SallyAnn (Yodice) Rose (Then & Now: Stories of Notre Dame Women)

Author: Michelle McDaniel

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As we celebrate 50 years of coeducation at Notre Dame, the series Then & Now: Stories of Notre Dame Women looks at some of the women in the Notre Dame Family who’ve demonstrated bravery, perseverance, and commitment throughout Notre Dame’s existence—and who continue to inspire Notre Dame women today.

SallyAnn (Yodice) Rose ’01 has always felt compelled to serve others. During her time at Notre Dame’s School of Architecture, she worked hard to make an impact through community service. Here, she learned how the problem-solving skills she studied in the classroom could benefit the communities in which she would live.

In March 2008, SallyAnn started an interior design company to combine her love of architecture and design with her desire to solve problems for others.

During her time as an undergrad, SallyAnn had a professor who told her that with an architecture degree from Notre Dame, she could do anything. After experiencing four high-risk child deliveries and witnessing the life-changing care that her nurses provided, she took that advice and reimagined herself solving problems for people in a new way.

Today, SallyAnn is on track to become a neonatal ICU or labor and delivery nurse. Just like the ones who were there for her during her hardest times, she wants to care for women with a heart of service, compassion built on understanding, and expertise based on decades of solving problems for others.

“Architecture is all about solving problems. It’s the same thing with nursing. It’s like putting the pieces of a puzzle together. Nursing is solving problems,” she said.

“To me, it makes sense that I’m switching to nursing because it promotes that spark in me. At the end of the day, when I go to bed, I want to feel like I’ve made a difference in the world, and Notre Dame is a place that teaches and encourages that desire to serve others,” she said.

SallyAnn hopes her transition from interior design to nursing will serve as an inspiration for Notre Dame students and a reminder that a Notre Dame education can open doors and provide students with the tools they need to pursue their calling.

“You will find your path,” she said. “My path was roundabout. The important thing is that you’re there at Notre Dame, and you’re building a foundation that can take you to so many places.”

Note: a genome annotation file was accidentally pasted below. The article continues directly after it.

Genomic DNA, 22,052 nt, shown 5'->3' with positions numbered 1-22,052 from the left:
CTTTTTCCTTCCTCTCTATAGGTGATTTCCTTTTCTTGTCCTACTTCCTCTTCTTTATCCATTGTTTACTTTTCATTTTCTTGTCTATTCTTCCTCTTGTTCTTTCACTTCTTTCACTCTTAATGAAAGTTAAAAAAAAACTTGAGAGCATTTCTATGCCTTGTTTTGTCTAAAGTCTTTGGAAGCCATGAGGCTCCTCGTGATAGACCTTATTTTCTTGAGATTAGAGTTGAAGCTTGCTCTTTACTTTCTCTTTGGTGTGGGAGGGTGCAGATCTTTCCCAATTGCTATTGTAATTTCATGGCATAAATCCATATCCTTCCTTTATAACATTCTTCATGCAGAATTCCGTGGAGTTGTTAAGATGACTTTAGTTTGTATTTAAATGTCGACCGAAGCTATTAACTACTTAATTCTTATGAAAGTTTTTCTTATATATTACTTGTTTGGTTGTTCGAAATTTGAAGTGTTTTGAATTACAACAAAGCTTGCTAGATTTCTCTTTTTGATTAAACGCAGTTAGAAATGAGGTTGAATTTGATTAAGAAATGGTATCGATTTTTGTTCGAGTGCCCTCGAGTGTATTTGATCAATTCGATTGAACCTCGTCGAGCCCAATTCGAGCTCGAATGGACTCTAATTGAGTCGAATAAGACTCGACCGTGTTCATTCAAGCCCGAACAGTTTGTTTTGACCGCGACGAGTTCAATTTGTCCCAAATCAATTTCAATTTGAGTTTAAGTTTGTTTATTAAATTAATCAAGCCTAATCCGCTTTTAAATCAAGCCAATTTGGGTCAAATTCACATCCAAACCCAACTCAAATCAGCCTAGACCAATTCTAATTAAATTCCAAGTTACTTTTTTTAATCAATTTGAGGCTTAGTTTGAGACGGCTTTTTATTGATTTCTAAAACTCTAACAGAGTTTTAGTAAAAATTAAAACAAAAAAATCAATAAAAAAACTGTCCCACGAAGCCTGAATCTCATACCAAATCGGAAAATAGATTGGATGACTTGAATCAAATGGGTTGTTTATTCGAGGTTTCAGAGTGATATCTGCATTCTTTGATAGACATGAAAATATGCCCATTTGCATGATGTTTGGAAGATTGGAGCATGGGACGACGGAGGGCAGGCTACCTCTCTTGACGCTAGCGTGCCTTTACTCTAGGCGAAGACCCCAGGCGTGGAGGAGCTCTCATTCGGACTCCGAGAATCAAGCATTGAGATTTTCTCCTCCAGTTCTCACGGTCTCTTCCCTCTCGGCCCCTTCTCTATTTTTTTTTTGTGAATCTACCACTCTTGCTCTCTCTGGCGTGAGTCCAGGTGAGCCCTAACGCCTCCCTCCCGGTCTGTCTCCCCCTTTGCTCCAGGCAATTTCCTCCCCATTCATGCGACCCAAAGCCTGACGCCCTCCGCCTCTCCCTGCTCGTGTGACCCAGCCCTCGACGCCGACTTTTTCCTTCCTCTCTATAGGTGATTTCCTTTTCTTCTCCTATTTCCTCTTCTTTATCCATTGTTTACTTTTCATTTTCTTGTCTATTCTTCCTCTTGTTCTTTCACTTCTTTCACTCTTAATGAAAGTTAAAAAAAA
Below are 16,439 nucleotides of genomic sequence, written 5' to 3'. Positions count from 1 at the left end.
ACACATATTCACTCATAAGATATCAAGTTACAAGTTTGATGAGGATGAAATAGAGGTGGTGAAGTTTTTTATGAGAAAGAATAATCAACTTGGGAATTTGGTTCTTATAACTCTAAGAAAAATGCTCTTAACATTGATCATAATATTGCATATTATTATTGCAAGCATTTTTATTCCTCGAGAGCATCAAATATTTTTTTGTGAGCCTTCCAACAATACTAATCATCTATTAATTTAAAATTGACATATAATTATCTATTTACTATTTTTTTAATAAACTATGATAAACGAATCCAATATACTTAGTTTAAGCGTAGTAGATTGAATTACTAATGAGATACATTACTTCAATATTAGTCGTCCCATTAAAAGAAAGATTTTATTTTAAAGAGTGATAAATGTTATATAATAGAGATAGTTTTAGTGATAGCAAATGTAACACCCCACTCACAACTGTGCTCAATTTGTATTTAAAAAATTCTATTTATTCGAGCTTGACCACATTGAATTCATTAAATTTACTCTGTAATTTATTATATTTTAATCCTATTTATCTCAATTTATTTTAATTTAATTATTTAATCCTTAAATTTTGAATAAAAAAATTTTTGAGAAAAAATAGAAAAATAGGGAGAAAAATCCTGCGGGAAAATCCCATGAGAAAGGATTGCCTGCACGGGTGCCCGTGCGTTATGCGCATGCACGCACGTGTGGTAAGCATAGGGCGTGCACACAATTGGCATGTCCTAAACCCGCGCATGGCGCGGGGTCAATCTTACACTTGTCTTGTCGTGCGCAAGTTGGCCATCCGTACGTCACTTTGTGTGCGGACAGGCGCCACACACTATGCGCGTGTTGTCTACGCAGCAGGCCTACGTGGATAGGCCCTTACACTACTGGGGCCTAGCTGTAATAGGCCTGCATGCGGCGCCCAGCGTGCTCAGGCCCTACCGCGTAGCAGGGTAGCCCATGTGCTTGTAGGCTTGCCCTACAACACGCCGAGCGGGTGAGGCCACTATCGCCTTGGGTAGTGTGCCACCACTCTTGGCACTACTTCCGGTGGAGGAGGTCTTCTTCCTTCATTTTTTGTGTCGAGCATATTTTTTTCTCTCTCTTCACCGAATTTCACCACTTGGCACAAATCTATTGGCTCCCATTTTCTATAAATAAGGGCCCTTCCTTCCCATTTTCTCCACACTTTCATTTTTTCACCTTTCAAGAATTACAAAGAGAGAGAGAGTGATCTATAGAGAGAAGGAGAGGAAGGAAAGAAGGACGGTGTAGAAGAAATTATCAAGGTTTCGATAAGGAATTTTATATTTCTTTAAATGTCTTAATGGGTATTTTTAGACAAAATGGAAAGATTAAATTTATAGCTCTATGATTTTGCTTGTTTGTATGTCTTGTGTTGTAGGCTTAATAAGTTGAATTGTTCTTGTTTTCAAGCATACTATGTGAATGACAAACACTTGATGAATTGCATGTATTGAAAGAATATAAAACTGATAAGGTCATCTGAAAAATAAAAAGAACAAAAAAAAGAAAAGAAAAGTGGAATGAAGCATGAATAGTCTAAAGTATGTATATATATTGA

Since its founding, community and servant leadership have always been at the heart of Notre Dame's guiding spirit.

Notre Dame students are taught how to be a part of a community through their experiences in residence halls, the brilliant highs and lows of football seasons, praying together at the Grotto before final exams, and the late nights studying together in Hesburgh Library.

But Notre Dame’s School of Architecture doesn’t stop at the edge of campus. While the shared experiences create friendships between students, the curriculum teaches architecture students how to build the good from the ground up by creating economic opportunity through architecture within the South Bend community and beyond.

Sharon Yehnert ’23, a fifth-year architecture student at Notre Dame, combines a love for art with engineering to help bring equity to her community.

This past fall break, she participated in the Dean’s Charrette, a project born of a partnership between the Notre Dame School of Architecture and Habitat for Humanity.

The Charrette brought together a team of sixteen people—composed of architecture and engineering students, faculty, and professionals—to create affordable housing solutions for the city of South Bend.

In South Bend, the poverty rate sits at over 20%, nearly double the national average of 11.9%, but architecture is, as she calls it, “an unavoidable part of everyday life,” so Sharon hopes to be a force for good through her work.

Sharon Yehnert, Notre Dame Student

“Affordable housing is needed now more than ever, and thoughtful, long-lasting solutions are needed as quickly as they can be found.”

“Well-designed architecture doesn’t have to be expensive, and community-oriented urbanism should exist for all income brackets,” Sharon said. “I hope I can eventually make an impact in this area with the tools I have been given.”

We know there are hundreds of amazing stories of Notre Dame women out there! If you have one you’d like to share, please send us an email and we’ll consider it for a future edition of Then & Now: Stories of Notre Dame Women.

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